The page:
The website described the tarantula as “colourful, fast and venomous”.
The species is said to be related to a class of South American tarantula that includes the Goliath bird-eater, one of the world’s largest spiders.
In other reports Mr Nanayakkara is quoted as saying none of the tarantulas found in Sri Lanka have bites that are deadly to humans. However, the Poecilotheria rajaei would be able to kill animals as large as mice, lizards and small birds and snakes.
Peter Kirk, who covered the discovery for the British Tarantula Society’s journal, told Sky News: “Ranil has been working on these spiders since 2009 out in Sri Lanka and this is the first of what is thought to be a number of new species he has discovered in what was previously the inaccessible northern region of the island.”
Psalm Book Could Fetch Record Price
In 1640, Puritans settling in the frontier that became Massachusetts found a fresh way to annoy the Church of England they’d left behind: translating and printing their own book of psalms—including this reworded first line of Psalms 23: “The Lord to me a shepherd is, want therefore shall I not.”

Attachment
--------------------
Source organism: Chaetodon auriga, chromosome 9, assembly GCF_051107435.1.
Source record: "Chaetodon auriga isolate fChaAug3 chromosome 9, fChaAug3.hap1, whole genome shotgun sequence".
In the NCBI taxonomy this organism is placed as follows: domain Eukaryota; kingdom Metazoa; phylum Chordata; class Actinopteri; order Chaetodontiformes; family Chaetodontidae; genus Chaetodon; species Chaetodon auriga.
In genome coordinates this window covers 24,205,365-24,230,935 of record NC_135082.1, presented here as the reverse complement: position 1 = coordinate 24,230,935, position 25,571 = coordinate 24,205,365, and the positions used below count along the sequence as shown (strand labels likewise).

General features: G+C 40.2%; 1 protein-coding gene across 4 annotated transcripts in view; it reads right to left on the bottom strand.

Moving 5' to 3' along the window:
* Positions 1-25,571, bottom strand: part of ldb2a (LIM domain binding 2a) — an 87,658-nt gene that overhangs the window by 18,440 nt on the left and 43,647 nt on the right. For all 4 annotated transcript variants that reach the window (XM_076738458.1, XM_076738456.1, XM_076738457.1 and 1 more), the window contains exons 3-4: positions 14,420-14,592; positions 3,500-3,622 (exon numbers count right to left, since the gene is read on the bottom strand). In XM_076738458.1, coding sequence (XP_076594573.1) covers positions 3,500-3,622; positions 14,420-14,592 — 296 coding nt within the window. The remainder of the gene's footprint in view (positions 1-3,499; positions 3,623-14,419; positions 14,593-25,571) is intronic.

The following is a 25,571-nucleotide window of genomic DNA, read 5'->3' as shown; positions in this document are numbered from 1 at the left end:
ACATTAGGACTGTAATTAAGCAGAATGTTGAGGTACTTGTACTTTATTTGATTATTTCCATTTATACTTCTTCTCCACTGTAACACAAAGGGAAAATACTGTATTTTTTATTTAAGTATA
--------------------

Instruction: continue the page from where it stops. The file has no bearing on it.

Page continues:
Now, Boston’s Old South Church is planning to sell a rare copy of the psalms—the first book printed in America—for $15 million to $30 million at Sotheby’s in New York this fall. If the church gets its asking price, the Bay Psalm Book will be the most expensive book ever sold at auction, surpassing an $11.5 million copy of James Audubon’s “Birds of America” that Sotheby’s sold three years ago.
In 1947, the last time another version of the psalm book came up for auction, it sold for $151,000—a record price at the time that topped sales of Shakespeare’s First Folio and the Gutenberg Bible. Only 11 copies of the psalm book survive today; Yale, Brown and Harvard universities own other versions, as does the Library of Congress.
Sotheby’s Vice Chairman David Redden, said he plans to take the church’s copy on a 20-city public tour before offering it in a standalone sale on Nov. 26, two days before Thanksgiving…